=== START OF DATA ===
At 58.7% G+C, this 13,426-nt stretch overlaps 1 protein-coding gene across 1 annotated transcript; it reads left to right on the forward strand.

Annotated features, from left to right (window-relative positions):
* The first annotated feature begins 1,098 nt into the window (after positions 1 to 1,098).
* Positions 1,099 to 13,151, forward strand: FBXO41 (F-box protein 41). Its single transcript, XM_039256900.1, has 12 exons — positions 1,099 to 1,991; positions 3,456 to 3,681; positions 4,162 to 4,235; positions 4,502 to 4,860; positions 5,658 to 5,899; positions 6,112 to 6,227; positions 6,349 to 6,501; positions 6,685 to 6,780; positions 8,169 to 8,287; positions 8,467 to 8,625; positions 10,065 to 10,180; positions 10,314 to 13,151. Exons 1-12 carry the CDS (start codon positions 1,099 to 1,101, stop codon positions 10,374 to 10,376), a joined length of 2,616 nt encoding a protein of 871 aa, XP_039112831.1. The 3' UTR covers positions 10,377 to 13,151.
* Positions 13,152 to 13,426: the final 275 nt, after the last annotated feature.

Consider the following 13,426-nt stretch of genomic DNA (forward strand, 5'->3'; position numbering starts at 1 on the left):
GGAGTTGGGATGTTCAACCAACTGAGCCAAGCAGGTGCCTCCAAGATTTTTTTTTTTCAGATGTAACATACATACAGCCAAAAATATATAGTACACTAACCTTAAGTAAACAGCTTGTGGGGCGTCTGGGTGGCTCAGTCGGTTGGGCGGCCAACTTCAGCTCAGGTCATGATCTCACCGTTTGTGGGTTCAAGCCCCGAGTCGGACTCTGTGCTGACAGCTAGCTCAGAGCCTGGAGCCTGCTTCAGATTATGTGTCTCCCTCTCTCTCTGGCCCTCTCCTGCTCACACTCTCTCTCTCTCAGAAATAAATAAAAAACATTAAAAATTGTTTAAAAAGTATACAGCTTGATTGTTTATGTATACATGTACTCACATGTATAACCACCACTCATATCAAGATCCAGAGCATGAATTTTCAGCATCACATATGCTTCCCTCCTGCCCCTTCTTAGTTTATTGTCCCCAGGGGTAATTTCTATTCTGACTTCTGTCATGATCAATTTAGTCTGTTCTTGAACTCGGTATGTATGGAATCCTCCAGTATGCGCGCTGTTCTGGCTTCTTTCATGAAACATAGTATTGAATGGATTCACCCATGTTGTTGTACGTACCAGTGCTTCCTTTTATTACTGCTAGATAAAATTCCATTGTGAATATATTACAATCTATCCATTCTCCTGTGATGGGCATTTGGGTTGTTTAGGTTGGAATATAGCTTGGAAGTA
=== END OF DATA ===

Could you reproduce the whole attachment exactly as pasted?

At 58.7% G+C, this 13,426-nt stretch overlaps 1 protein-coding gene across 1 annotated transcript; it reads left to right on the forward strand.

Annotated features, from left to right (window-relative positions):
* The first annotated feature begins 1,098 nt into the window (after positions 1 to 1,098).
* Positions 1,099 to 13,151, forward strand: FBXO41 (F-box protein 41). Its single transcript, XM_039256900.1, has 12 exons — positions 1,099 to 1,991; positions 3,456 to 3,681; positions 4,162 to 4,235; positions 4,502 to 4,860; positions 5,658 to 5,899; positions 6,112 to 6,227; positions 6,349 to 6,501; positions 6,685 to 6,780; positions 8,169 to 8,287; positions 8,467 to 8,625; positions 10,065 to 10,180; positions 10,314 to 13,151. Exons 1-12 carry the CDS (start codon positions 1,099 to 1,101, stop codon positions 10,374 to 10,376), a joined length of 2,616 nt encoding a protein of 871 aa, XP_039112831.1. The 3' UTR covers positions 10,377 to 13,151.
* Positions 13,152 to 13,426: the final 275 nt, after the last annotated feature.

Consider the following 13,426-nt stretch of genomic DNA (forward strand, 5'->3'; position numbering starts at 1 on the left):
GGAGTTGGGATGTTCAACCAACTGAGCCAAGCAGGTGCCTCCAAGATTTTTTTTTTTCAGATGTAACATACATACAGCCAAAAATATATAGTACACTAACCTTAAGTAAACAGCTTGTGGGGCGTCTGGGTGGCTCAGTCGGTTGGGCGGCCAACTTCAGCTCAGGTCATGATCTCACCGTTTGTGGGTTCAAGCCCCGAGTCGGACTCTGTGCTGACAGCTAGCTCAGAGCCTGGAGCCTGCTTCAGATTATGTGTCTCCCTCTCTCTCTGGCCCTCTCCTGCTCACACTCTCTCTCTCTCAGAAATAAATAAAAAACATTAAAAATTGTTTAAAAAGTATACAGCTTGATTGTTTATGTATACATGTACTCACATGTATAACCACCACTCATATCAAGATCCAGAGCATGAATTTTCAGCATCACATATGCTTCCCTCCTGCCCCTTCTTAGTTTATTGTCCCCAGGGGTAATTTCTATTCTGACTTCTGTCATGATCAATTTAGTCTGTTCTTGAACTCGGTATGTATGGAATCCTCCAGTATGCGCGCTGTTCTGGCTTCTTTCATGAAACATAGTATTGAATGGATTCACCCATGTTGTTGTACGTACCAGTGCTTCCTTTTATTACTGCTAGATAAAATTCCATTGTGAATATATTACAATCTATCCATTCTCCTGTGATGGGCATTTGGGTTGTTTAGGTTGGAATATAGCTTGGAAGTA